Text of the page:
You won’t be surprised to learn that having one quick conversation with an individual once a year isn’t going to encourage high performance!

3. Grow and develop your team

There are many ways that you can help support the growth and development of your team. Developing your people means much more than sending them on a training course. There are so many options available. For example, think about all the bite-size learning accessible online, like this course!
Think about the different individuals in your team. Where do their strengths lie? What stage are they at in their career? What is their reason for working? Can you pair experienced and less experienced members of the team? Do they need to be stretched by contributing to a new project? Or given additional responsibilities? Would they benefit from external influences such as a secondment to another team? Would they enjoy having a mentor or attending conferences? Is there somebody in the team you could develop into your successor?
We are all responsible for our own career and development but your guidance as a line manager is vital to help your team find the right path.

4. Have difficult conversations

A line manager’s role isn’t easy and just as we are human, individuals in our team are human too. Individuals may have times when they are performing well and others when they are not. This could be happening for a variety of reasons both work and personal. We might notice they are late or absent from work. They may not be getting on with team members. Perhaps they are late completing work milestones. Or maybe their standard of work has dropped.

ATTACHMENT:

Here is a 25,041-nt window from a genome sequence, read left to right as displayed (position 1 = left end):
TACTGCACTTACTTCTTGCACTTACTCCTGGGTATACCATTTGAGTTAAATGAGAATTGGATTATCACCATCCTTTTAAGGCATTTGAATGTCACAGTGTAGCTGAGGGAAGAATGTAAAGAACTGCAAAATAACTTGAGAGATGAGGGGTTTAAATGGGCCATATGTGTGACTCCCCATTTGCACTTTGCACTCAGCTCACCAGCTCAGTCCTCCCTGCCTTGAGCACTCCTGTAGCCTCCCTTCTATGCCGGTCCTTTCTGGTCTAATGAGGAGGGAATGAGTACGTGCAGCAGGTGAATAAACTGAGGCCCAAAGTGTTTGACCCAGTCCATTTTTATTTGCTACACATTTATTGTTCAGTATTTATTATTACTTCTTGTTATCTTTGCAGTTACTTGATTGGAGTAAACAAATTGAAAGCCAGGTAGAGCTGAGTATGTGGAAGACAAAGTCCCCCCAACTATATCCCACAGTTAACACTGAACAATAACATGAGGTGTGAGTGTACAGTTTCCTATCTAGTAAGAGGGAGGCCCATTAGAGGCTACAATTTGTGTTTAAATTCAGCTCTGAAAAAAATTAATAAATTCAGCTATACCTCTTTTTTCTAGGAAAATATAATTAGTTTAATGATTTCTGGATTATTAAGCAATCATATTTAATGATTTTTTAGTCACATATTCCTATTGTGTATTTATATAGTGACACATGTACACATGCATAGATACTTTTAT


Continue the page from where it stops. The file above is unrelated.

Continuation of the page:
As soon as you notice anything it is important to check in with the individual. This way, you can start working together to tackle the issue and to minimise the impact on them and the rest of the team. It can be as simple as an afternoon of unpaid leave or extra help with new technology. As a manager you must act in a fair and consistent manner with all of the team, appreciating the richness of their individual differences.